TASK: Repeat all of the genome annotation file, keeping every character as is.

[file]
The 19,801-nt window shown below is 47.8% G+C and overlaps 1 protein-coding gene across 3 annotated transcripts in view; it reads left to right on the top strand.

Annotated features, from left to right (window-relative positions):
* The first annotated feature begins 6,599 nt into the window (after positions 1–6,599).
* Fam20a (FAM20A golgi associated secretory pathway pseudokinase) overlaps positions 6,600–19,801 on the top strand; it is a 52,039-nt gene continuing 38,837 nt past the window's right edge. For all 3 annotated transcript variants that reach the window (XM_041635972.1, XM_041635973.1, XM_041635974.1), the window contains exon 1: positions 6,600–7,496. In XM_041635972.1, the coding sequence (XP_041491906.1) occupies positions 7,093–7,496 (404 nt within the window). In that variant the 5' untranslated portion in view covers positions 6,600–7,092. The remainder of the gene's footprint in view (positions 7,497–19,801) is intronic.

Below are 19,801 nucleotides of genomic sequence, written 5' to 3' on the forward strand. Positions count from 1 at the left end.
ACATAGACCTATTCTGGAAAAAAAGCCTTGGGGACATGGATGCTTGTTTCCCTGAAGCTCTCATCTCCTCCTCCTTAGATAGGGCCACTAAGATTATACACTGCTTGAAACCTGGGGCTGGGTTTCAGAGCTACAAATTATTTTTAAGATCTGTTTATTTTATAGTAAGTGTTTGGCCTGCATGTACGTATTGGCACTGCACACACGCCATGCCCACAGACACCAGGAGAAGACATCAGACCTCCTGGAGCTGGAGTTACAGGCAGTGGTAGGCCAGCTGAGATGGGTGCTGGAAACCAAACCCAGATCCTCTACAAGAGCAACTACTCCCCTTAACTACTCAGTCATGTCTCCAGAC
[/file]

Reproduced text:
The 19,801-nt window shown below is 47.8% G+C and overlaps 1 protein-coding gene across 3 annotated transcripts in view; it reads left to right on the top strand.

Annotated features, from left to right (window-relative positions):
* The first annotated feature begins 6,599 nt into the window (after positions 1–6,599).
* Fam20a (FAM20A golgi associated secretory pathway pseudokinase) overlaps positions 6,600–19,801 on the top strand; it is a 52,039-nt gene continuing 38,837 nt past the window's right edge. For all 3 annotated transcript variants that reach the window (XM_041635972.1, XM_041635973.1, XM_041635974.1), the window contains exon 1: positions 6,600–7,496. In XM_041635972.1, the coding sequence (XP_041491906.1) occupies positions 7,093–7,496 (404 nt within the window). In that variant the 5' untranslated portion in view covers positions 6,600–7,092. The remainder of the gene's footprint in view (positions 7,497–19,801) is intronic.

Below are 19,801 nucleotides of genomic sequence, written 5' to 3' on the forward strand. Positions count from 1 at the left end.
ACATAGACCTATTCTGGAAAAAAAGCCTTGGGGACATGGATGCTTGTTTCCCTGAAGCTCTCATCTCCTCCTCCTTAGATAGGGCCACTAAGATTATACACTGCTTGAAACCTGGGGCTGGGTTTCAGAGCTACAAATTATTTTTAAGATCTGTTTATTTTATAGTAAGTGTTTGGCCTGCATGTACGTATTGGCACTGCACACACGCCATGCCCACAGACACCAGGAGAAGACATCAGACCTCCTGGAGCTGGAGTTACAGGCAGTGGTAGGCCAGCTGAGATGGGTGCTGGAAACCAAACCCAGATCCTCTACAAGAGCAACTACTCCCCTTAACTACTCAGTCATGTCTCCAGAC